Iterators for DoublyLinkedLists, HashTables with doubly linked list buckets, and WAVLTrees all support bidirectional iteration via the -- operator, again in both its pre and post fix forms. SinglyLinkedLists and HashTables with singly linked list buckets do not.

Advancing an iterator past the end of a container gives container.end(). Attempting to advance further is legal, but does not change the value of the iterator. Backing up a bi-directional iterator that is currently set to container.end() using the -- operator will produce an iterator that points to the last element in the list, however backing up an iterator that has been default initialized does not. Instead, executing either ++ or -- on a default initialized leaves the iterator in the default initialized state. Finally, backing up an iterator whose value is equal to container.begin() will produce an iterator whose value is equal to container.end(). Subsequent applications of -- will walk through the elements in reverse order starting with the last element.

Dereferencing iterators

Elements in fbl:: containers are always objects, therefore they always support the -> operator in addition to the unary * operator. Both produce either a T& or a const T& (which -> then accesses a member of) based on if the iterator was a const_iterator or not.

It is illegal to attempt to deference an invalid iterator and will either trigger a ZX_DEBUG_ASSERT or undefined behavior, depending on the nature of the build.

Creating an iterator from an object using container::make_iterator()

Because of the intrusive nature of the containers, it is possible to create a container iterator using an existing reference to an object. For example, given a tree of objects ordered by key, a function that takes an object, and returns a reference to the object before it, in key sequence, could be written by saying something like:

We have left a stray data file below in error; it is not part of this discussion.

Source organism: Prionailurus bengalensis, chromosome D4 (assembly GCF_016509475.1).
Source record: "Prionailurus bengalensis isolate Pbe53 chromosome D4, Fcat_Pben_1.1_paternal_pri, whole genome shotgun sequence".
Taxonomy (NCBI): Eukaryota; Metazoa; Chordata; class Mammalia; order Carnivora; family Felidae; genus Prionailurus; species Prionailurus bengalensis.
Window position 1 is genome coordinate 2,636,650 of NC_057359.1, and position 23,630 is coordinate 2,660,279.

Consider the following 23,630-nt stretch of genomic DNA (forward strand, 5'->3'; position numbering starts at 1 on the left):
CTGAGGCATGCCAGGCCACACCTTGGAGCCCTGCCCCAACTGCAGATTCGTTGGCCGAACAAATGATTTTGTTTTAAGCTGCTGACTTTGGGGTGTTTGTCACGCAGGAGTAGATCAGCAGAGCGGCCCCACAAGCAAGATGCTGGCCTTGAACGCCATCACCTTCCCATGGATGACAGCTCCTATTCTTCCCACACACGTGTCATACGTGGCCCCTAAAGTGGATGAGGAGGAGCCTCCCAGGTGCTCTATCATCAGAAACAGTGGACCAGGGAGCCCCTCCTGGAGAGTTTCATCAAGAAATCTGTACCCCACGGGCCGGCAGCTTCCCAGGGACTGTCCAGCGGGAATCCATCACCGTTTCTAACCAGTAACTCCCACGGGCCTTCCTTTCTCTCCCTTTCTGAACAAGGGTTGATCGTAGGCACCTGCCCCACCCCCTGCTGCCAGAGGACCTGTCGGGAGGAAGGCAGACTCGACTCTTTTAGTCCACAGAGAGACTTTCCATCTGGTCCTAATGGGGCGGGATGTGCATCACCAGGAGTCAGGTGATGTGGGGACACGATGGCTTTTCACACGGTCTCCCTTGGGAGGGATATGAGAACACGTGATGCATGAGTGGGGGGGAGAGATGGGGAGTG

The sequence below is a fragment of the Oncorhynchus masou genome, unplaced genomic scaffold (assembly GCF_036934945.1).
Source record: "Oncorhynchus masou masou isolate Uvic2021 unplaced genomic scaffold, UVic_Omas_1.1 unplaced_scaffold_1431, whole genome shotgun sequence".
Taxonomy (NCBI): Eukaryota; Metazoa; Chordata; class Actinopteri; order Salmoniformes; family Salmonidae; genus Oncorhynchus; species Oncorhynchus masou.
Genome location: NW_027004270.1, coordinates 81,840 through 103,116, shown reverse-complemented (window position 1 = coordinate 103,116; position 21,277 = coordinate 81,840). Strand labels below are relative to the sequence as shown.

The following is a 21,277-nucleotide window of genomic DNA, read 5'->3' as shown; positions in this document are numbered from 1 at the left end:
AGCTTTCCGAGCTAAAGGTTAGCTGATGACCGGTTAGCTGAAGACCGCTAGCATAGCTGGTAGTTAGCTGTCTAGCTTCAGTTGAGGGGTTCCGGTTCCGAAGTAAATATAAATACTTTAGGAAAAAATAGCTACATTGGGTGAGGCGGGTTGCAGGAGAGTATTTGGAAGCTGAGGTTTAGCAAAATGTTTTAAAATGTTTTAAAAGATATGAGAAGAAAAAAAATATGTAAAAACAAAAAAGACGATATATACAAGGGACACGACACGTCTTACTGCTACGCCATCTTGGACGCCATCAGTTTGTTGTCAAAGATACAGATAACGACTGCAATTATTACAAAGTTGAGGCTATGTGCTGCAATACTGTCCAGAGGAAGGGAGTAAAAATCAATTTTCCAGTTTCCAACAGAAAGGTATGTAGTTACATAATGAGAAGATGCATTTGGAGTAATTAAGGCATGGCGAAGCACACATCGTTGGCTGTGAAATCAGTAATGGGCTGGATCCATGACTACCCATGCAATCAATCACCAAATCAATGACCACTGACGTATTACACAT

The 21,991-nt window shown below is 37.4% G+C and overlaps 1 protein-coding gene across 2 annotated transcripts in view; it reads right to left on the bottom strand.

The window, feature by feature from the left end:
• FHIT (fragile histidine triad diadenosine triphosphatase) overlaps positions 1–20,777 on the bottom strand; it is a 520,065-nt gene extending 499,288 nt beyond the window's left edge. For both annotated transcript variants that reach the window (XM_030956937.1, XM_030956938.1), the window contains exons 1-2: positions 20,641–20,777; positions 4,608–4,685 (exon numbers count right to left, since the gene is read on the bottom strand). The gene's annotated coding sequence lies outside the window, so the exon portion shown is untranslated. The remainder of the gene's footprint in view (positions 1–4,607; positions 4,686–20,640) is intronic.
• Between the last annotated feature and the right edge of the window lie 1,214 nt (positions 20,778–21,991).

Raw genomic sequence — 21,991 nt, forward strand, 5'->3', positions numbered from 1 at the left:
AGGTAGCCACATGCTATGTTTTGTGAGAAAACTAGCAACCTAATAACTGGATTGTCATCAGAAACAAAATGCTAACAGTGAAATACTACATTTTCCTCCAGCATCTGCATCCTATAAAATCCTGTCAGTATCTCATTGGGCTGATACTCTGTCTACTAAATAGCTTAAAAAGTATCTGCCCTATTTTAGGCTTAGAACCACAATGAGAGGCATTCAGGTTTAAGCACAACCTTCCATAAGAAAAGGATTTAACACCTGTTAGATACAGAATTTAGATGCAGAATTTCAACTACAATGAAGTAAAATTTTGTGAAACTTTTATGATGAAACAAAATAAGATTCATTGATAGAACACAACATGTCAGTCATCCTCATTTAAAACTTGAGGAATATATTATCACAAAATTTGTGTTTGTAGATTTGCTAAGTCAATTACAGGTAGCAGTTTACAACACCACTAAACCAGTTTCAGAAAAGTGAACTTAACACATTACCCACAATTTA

using ObjectTree = fbl::WAVLTree<uint64_t, fbl::RefPtr<Object>>;

fbl::RefPtr<Object> FetchPrior(ObjectTree& tree, Object& obj) {
  auto iter = tree.make_iterator(obj);
  return (--iter).IsValid() ? iter.CopyPointer() : nullptr;


All fbl:: iterator instances may be tested for validity using the IsValid method of the iterator instance itself. Testing an iterator for validity in this way is equivalent to testing iter != container.end(), however the IsValid approach may produce slightly more efficient code, depending on how smart the compiler is and how much visibility it has into the implementation of the container's end() method..


Finally, fbl:: iterators provide a method called CopyPointer, which can be used to produce a copy of the pointer type being used by the container. For containers of raw pointers, this is nothing special. It is simply a T* copy of the pointer to the object. In fact, iter.CopyPointer() == &(*iter) should always be true for raw pointers.

CopyPointer is not legal for managed pointers with unique semantics. Attempting to call CopyPointer on a container of objects tracked using std::unique_ptr will produce an error.

Finally, when CopyPointer is executed on an iterator for a container of copyable managed pointers, a new copy of the pointer will be produced using the copy constructor of the pointer type. In other words, it will produce a new managed reference to the object.

Attempting to call CopyPointer on an invalid iterator to a copyable pointer type will produce nullptr.